Our thought leaders are always on top of the latest industry trends and use their subject matter expertise throughout our fast paced and growing industry. From speaking at conferences, to hosting roundtables, to contributing to industry publications, our colleagues are frequently called upon around the globe to contribute and help shape conversations around industry hot topics. And we want to share our knowledge with you, in an effort to propel mobility together!
In this post, Laura Levenson, Global Practice Leader from our Advisory Services group discusses why you should incorporate diversity and inclusion practices into your global mobility planning and policies. Laura will be speaking on this topic during the upcoming CERC Future-Proofing Mobility Conference on Monday, September 16th from 2-3:00pm alongside, Doriana Zohil, The MAC Group; Rukhsana Syed, IBM; and Audrea J. Golding, Fragomen (Canada).
Incorporating Your Diversity & Inclusion Policies in Global Mobility Planning
Today’s workforce is increasingly diverse and the unique needs of employees going on long term international assignments have changed significantly. Yet, many companies have not updated their relocation policies to address these diverse needs. Often, policies are still designed to manage the relocation of a traditional nuclear family to destinations where they may easily adapt. However, today’s mobile employee population includes households of same-sex partners, unmarried heads of household, and family members with special educational needs and abilities, all needing non-traditional support to sustain and thrive on an international transfer or assignment.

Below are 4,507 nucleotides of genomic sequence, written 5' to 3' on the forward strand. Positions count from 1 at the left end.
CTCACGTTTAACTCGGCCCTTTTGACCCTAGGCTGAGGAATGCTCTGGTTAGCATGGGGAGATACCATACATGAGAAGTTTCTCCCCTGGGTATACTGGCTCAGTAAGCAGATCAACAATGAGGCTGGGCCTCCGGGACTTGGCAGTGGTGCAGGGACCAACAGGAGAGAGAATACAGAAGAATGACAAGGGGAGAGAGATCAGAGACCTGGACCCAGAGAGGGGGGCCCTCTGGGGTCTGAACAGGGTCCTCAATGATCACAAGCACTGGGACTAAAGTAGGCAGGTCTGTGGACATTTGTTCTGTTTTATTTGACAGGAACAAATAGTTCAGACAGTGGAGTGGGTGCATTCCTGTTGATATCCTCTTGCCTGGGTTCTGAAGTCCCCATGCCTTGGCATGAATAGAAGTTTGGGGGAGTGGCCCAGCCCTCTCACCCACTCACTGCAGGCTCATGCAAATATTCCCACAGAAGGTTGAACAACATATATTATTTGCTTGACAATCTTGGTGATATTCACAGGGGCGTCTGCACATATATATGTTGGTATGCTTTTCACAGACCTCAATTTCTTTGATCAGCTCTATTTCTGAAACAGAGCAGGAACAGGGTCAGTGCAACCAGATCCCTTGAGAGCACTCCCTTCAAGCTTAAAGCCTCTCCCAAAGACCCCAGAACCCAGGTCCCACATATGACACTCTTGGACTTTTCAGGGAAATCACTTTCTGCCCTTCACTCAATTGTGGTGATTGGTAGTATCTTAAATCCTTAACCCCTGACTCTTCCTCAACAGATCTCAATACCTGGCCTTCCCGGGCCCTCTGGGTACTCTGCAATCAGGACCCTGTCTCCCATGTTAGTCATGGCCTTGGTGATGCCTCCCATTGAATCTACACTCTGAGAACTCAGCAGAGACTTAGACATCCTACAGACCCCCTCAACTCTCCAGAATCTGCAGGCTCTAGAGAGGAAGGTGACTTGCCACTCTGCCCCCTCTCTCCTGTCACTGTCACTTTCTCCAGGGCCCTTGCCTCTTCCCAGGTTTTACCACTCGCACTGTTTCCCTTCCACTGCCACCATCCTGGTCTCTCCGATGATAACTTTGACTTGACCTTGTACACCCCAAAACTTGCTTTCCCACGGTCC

Best-in-class employers should lead the way in both identifying and addressing the changing needs of their mobile workforce. By extension, global mobility professionals must ensure that there is alignment between the company’s broad inclusive strategy and their global mobility relocation policies by incorporating diversity and inclusion concepts into all areas of global mobility planning, including potential legal, cultural, or physical barriers that both affect and potentially impede employees from global mobility opportunities.
Traditional policies and benefits can inherently discourage diverse employees from seeking to undertake overseas assignments. For example traditional (and commonly included) benefits such as educational assistance, home leave, and family settling-in assistance are typically structured for families with children who are able to attend local or mainstream international schools, and trailing spouses who are female. Moreover, in many cases, programs designed to support accompanying spouse/partners traditionally focus on job or career enhancement, when careers and jobs may not even be possible for accompanying partners due to local labor laws, even in cases of legally recognized marriages in both the home and host country.